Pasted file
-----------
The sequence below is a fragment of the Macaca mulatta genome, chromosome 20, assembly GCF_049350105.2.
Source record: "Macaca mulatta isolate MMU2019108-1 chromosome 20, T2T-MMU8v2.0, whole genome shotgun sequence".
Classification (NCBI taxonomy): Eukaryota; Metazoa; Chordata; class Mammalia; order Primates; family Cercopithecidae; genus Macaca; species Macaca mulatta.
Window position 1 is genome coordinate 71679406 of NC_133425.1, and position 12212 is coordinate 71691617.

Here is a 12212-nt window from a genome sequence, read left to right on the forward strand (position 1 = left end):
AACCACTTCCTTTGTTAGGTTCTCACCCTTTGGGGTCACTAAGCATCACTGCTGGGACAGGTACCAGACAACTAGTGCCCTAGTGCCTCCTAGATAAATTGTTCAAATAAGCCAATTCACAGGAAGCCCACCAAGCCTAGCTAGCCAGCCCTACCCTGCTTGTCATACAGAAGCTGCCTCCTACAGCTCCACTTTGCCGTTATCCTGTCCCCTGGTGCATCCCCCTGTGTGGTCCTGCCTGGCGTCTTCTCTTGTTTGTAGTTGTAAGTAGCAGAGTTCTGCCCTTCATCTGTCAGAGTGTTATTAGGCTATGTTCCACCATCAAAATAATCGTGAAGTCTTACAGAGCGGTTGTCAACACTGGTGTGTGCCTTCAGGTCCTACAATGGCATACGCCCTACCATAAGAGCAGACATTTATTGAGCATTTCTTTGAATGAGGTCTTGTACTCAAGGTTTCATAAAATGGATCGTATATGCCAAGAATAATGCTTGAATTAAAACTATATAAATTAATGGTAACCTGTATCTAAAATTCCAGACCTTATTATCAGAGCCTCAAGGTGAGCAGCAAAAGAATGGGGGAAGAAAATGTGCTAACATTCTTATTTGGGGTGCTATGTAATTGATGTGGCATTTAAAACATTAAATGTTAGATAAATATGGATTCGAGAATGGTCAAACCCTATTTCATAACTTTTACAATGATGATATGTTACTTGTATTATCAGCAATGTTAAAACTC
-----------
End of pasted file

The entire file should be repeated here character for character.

The sequence below is a fragment of the Macaca mulatta genome, chromosome 20, assembly GCF_049350105.2.
Source record: "Macaca mulatta isolate MMU2019108-1 chromosome 20, T2T-MMU8v2.0, whole genome shotgun sequence".
Classification (NCBI taxonomy): Eukaryota; Metazoa; Chordata; class Mammalia; order Primates; family Cercopithecidae; genus Macaca; species Macaca mulatta.
Window position 1 is genome coordinate 71679406 of NC_133425.1, and position 12212 is coordinate 71691617.

Here is a 12212-nt window from a genome sequence, read left to right on the forward strand (position 1 = left end):
AACCACTTCCTTTGTTAGGTTCTCACCCTTTGGGGTCACTAAGCATCACTGCTGGGACAGGTACCAGACAACTAGTGCCCTAGTGCCTCCTAGATAAATTGTTCAAATAAGCCAATTCACAGGAAGCCCACCAAGCCTAGCTAGCCAGCCCTACCCTGCTTGTCATACAGAAGCTGCCTCCTACAGCTCCACTTTGCCGTTATCCTGTCCCCTGGTGCATCCCCCTGTGTGGTCCTGCCTGGCGTCTTCTCTTGTTTGTAGTTGTAAGTAGCAGAGTTCTGCCCTTCATCTGTCAGAGTGTTATTAGGCTATGTTCCACCATCAAAATAATCGTGAAGTCTTACAGAGCGGTTGTCAACACTGGTGTGTGCCTTCAGGTCCTACAATGGCATACGCCCTACCATAAGAGCAGACATTTATTGAGCATTTCTTTGAATGAGGTCTTGTACTCAAGGTTTCATAAAATGGATCGTATATGCCAAGAATAATGCTTGAATTAAAACTATATAAATTAATGGTAACCTGTATCTAAAATTCCAGACCTTATTATCAGAGCCTCAAGGTGAGCAGCAAAAGAATGGGGGAAGAAAATGTGCTAACATTCTTATTTGGGGTGCTATGTAATTGATGTGGCATTTAAAACATTAAATGTTAGATAAATATGGATTCGAGAATGGTCAAACCCTATTTCATAACTTTTACAATGATGATATGTTACTTGTATTATCAGCAATGTTAAAACTC